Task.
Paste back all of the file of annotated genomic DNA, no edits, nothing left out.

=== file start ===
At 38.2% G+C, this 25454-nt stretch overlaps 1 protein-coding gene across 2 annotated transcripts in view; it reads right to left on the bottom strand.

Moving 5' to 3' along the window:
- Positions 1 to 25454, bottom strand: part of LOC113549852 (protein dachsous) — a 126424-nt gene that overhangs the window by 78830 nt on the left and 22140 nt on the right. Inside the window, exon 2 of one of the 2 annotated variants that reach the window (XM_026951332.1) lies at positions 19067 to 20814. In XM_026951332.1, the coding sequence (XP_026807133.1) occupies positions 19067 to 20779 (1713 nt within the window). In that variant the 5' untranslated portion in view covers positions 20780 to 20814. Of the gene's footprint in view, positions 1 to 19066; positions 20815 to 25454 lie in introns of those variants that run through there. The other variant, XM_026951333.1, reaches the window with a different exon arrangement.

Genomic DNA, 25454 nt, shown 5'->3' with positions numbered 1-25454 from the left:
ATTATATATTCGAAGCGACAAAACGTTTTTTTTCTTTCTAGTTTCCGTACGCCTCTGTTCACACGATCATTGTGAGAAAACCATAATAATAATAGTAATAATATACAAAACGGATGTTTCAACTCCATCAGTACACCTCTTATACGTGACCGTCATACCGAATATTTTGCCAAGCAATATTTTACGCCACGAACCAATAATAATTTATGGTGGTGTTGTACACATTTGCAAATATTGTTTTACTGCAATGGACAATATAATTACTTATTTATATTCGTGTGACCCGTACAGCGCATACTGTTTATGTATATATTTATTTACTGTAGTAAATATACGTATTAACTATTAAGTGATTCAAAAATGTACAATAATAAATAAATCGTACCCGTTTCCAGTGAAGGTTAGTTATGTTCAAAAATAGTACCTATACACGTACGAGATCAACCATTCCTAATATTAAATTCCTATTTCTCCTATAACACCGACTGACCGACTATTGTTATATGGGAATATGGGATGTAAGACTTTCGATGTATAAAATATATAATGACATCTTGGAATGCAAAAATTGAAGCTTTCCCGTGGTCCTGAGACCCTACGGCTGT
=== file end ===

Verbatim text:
At 38.2% G+C, this 25454-nt stretch overlaps 1 protein-coding gene across 2 annotated transcripts in view; it reads right to left on the bottom strand.

Moving 5' to 3' along the window:
- Positions 1 to 25454, bottom strand: part of LOC113549852 (protein dachsous) — a 126424-nt gene that overhangs the window by 78830 nt on the left and 22140 nt on the right. Inside the window, exon 2 of one of the 2 annotated variants that reach the window (XM_026951332.1) lies at positions 19067 to 20814. In XM_026951332.1, the coding sequence (XP_026807133.1) occupies positions 19067 to 20779 (1713 nt within the window). In that variant the 5' untranslated portion in view covers positions 20780 to 20814. Of the gene's footprint in view, positions 1 to 19066; positions 20815 to 25454 lie in introns of those variants that run through there. The other variant, XM_026951333.1, reaches the window with a different exon arrangement.

Genomic DNA, 25454 nt, shown 5'->3' with positions numbered 1-25454 from the left:
ATTATATATTCGAAGCGACAAAACGTTTTTTTTCTTTCTAGTTTCCGTACGCCTCTGTTCACACGATCATTGTGAGAAAACCATAATAATAATAGTAATAATATACAAAACGGATGTTTCAACTCCATCAGTACACCTCTTATACGTGACCGTCATACCGAATATTTTGCCAAGCAATATTTTACGCCACGAACCAATAATAATTTATGGTGGTGTTGTACACATTTGCAAATATTGTTTTACTGCAATGGACAATATAATTACTTATTTATATTCGTGTGACCCGTACAGCGCATACTGTTTATGTATATATTTATTTACTGTAGTAAATATACGTATTAACTATTAAGTGATTCAAAAATGTACAATAATAAATAAATCGTACCCGTTTCCAGTGAAGGTTAGTTATGTTCAAAAATAGTACCTATACACGTACGAGATCAACCATTCCTAATATTAAATTCCTATTTCTCCTATAACACCGACTGACCGACTATTGTTATATGGGAATATGGGATGTAAGACTTTCGATGTATAAAATATATAATGACATCTTGGAATGCAAAAATTGAAGCTTTCCCGTGGTCCTGAGACCCTACGGCTGT